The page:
No Future Without Forgiveness

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Crown Publishing Group, Feb 4, 2009 - Religion - 304 pages
75 Reviews
The establishment of South Africa's Truth and Reconciliation Commission was a pioneering international event. Never had any country sought to move forward from despotism to democracy both by exposing the atrocities committed in the past and achieving reconciliation with its former oppressors. At the center of this unprecedented attempt at healing a nation has been Archbishop Desmond Tutu, whom President Nelson Mandela named as Chairman of the Truth and Reconciliation Commission. With the final report of the Commission just published, Archbishop Tutu offers his reflections on the profound wisdom he has gained by helping usher South Africa through this painful experience.

In No Future Without Forgiveness, Tutu argues that true reconciliation cannot be achieved by denying the past.  But nor is it easy to reconcile when a nation "looks the beast in the eye." Rather than repeat platitudes about forgiveness, he presents a bold spirituality that recognizes the horrors people can inflict upon one another, and yet retains a sense of idealism about reconciliation. With a clarity of pitch born out of decades of experience, Tutu shows readers how to move forward with honesty and compassion to build a newer and more humane world.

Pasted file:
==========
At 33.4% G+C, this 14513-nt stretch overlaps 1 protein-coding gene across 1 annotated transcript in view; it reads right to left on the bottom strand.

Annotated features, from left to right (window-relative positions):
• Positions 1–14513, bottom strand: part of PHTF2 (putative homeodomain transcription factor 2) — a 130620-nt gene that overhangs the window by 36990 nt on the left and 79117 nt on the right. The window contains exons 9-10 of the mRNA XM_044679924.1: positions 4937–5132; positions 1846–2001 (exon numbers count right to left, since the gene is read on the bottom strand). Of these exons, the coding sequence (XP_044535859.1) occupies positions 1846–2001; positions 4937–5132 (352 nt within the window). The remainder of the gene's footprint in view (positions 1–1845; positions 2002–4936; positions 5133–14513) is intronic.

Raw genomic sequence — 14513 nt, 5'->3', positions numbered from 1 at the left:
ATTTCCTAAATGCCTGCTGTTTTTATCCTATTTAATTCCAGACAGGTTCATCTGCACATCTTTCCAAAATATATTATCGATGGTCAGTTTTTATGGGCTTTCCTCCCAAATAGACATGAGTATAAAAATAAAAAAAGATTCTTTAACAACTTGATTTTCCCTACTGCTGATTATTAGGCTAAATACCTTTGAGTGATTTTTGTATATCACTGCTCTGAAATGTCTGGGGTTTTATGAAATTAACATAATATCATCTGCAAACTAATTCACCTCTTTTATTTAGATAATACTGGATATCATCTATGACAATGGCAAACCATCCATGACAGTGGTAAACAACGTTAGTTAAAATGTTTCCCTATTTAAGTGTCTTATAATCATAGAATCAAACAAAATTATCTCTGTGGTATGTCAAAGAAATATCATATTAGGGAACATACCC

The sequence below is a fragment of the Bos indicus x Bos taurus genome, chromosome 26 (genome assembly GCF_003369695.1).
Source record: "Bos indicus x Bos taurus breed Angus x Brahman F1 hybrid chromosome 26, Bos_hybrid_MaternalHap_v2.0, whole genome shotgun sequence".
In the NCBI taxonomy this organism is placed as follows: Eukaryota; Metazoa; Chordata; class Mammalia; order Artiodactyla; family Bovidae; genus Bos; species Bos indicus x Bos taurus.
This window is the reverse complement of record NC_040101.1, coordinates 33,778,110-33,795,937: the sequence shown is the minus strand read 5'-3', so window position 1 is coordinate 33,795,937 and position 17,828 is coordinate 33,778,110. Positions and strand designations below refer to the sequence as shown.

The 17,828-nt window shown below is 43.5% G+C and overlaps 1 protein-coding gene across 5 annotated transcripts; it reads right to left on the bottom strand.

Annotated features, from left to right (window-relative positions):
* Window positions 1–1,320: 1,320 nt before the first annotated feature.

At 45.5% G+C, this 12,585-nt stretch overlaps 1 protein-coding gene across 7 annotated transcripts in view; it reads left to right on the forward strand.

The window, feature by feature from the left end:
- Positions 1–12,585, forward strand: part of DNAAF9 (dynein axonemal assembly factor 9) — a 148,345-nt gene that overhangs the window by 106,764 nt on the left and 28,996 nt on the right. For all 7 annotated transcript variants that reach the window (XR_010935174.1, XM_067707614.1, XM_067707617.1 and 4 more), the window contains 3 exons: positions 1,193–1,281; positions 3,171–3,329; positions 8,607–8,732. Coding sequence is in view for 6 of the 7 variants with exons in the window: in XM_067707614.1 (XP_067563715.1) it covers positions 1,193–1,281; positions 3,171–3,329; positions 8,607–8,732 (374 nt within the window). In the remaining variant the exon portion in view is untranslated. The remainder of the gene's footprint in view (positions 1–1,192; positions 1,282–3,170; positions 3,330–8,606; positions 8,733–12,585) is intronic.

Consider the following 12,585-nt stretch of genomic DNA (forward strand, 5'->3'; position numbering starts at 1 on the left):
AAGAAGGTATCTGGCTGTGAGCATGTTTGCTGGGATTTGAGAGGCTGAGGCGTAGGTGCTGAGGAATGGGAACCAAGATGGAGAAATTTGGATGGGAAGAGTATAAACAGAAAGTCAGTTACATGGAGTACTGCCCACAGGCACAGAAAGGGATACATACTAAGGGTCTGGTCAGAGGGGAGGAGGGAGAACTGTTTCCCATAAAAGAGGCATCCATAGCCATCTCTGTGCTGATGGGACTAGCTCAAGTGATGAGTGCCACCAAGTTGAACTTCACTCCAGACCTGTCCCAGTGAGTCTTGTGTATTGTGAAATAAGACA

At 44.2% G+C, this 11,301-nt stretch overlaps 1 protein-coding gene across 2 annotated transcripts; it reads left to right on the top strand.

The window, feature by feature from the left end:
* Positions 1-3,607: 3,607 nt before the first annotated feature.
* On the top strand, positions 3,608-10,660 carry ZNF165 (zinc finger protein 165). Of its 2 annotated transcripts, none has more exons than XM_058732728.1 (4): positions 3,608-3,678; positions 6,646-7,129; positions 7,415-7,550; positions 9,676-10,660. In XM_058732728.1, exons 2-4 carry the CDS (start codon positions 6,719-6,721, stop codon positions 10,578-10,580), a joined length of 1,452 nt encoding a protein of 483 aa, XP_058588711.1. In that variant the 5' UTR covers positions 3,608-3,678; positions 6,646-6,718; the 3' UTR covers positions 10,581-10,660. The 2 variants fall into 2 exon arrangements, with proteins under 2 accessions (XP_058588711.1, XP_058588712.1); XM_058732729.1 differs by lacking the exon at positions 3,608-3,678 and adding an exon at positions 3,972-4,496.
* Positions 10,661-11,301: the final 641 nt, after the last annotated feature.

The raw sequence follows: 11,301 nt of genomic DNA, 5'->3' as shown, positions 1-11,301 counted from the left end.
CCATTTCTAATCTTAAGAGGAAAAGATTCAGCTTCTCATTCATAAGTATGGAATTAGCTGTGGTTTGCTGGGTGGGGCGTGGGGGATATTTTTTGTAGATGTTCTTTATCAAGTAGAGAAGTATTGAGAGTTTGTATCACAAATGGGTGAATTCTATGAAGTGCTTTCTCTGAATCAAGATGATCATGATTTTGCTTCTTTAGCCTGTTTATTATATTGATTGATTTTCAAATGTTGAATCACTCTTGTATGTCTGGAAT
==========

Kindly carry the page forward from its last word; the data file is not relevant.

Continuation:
From the Trade Paperback edition.
 

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Review: No Future Without Forgiveness

User Review  - Michael Williams - Goodreads

At first, I was hoping for more historical information and analysis, and maybe some details on the political and organizational dynamics. But when I reminded myself that this was a personal account of ... Read full review

Review: No Future Without Forgiveness

User Review  - Emilee - Goodreads

Great ideas at the time, but many of them didn't hold up. He's riding the glory train right now and doesn't do much work like he use to. It's a good read, but not accurate on things today in South Africa. Read full review

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About the author (2009)

Desmond Tutu, recipient of the Nobel Peace Prize in 1984, retired as Archbishop of Capetown, South Africa, in 1996.  He is active as a lecturer throughout the world and was recently a visiting professor at Emory University in Atlanta.


From the Trade Paperback edition.

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